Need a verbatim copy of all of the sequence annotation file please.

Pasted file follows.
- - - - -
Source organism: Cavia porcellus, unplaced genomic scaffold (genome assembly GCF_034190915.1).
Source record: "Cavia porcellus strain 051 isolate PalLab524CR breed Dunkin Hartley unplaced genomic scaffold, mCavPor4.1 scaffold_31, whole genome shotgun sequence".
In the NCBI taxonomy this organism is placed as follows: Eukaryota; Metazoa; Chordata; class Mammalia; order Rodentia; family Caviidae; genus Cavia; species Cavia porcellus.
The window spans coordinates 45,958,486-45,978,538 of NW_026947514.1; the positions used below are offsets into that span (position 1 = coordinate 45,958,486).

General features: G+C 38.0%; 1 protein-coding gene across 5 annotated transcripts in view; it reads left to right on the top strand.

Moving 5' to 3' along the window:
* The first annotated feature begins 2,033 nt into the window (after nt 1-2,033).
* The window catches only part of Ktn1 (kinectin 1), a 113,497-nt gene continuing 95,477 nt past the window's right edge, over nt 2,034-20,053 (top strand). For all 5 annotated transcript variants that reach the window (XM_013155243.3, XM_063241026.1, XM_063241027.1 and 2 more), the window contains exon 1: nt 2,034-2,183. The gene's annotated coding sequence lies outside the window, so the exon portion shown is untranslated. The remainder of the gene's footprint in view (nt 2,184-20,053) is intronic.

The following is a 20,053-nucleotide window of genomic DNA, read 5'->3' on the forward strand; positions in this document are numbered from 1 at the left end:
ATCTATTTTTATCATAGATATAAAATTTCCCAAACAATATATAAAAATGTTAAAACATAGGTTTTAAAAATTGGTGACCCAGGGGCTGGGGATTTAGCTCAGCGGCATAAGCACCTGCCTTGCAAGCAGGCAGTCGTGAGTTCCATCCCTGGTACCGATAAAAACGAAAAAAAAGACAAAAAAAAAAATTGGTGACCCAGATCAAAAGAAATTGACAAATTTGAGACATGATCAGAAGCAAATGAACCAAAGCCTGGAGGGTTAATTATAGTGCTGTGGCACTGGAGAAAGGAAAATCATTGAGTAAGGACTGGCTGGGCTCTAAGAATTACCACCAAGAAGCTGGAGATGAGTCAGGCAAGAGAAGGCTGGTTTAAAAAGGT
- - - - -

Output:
Source organism: Cavia porcellus, unplaced genomic scaffold (genome assembly GCF_034190915.1).
Source record: "Cavia porcellus strain 051 isolate PalLab524CR breed Dunkin Hartley unplaced genomic scaffold, mCavPor4.1 scaffold_31, whole genome shotgun sequence".
In the NCBI taxonomy this organism is placed as follows: Eukaryota; Metazoa; Chordata; class Mammalia; order Rodentia; family Caviidae; genus Cavia; species Cavia porcellus.
The window spans coordinates 45,958,486-45,978,538 of NW_026947514.1; the positions used below are offsets into that span (position 1 = coordinate 45,958,486).

General features: G+C 38.0%; 1 protein-coding gene across 5 annotated transcripts in view; it reads left to right on the top strand.

Moving 5' to 3' along the window:
* The first annotated feature begins 2,033 nt into the window (after nt 1-2,033).
* The window catches only part of Ktn1 (kinectin 1), a 113,497-nt gene continuing 95,477 nt past the window's right edge, over nt 2,034-20,053 (top strand). For all 5 annotated transcript variants that reach the window (XM_013155243.3, XM_063241026.1, XM_063241027.1 and 2 more), the window contains exon 1: nt 2,034-2,183. The gene's annotated coding sequence lies outside the window, so the exon portion shown is untranslated. The remainder of the gene's footprint in view (nt 2,184-20,053) is intronic.

The following is a 20,053-nucleotide window of genomic DNA, read 5'->3' on the forward strand; positions in this document are numbered from 1 at the left end:
ATCTATTTTTATCATAGATATAAAATTTCCCAAACAATATATAAAAATGTTAAAACATAGGTTTTAAAAATTGGTGACCCAGGGGCTGGGGATTTAGCTCAGCGGCATAAGCACCTGCCTTGCAAGCAGGCAGTCGTGAGTTCCATCCCTGGTACCGATAAAAACGAAAAAAAAGACAAAAAAAAAAATTGGTGACCCAGATCAAAAGAAATTGACAAATTTGAGACATGATCAGAAGCAAATGAACCAAAGCCTGGAGGGTTAATTATAGTGCTGTGGCACTGGAGAAAGGAAAATCATTGAGTAAGGACTGGCTGGGCTCTAAGAATTACCACCAAGAAGCTGGAGATGAGTCAGGCAAGAGAAGGCTGGTTTAAAAAGGT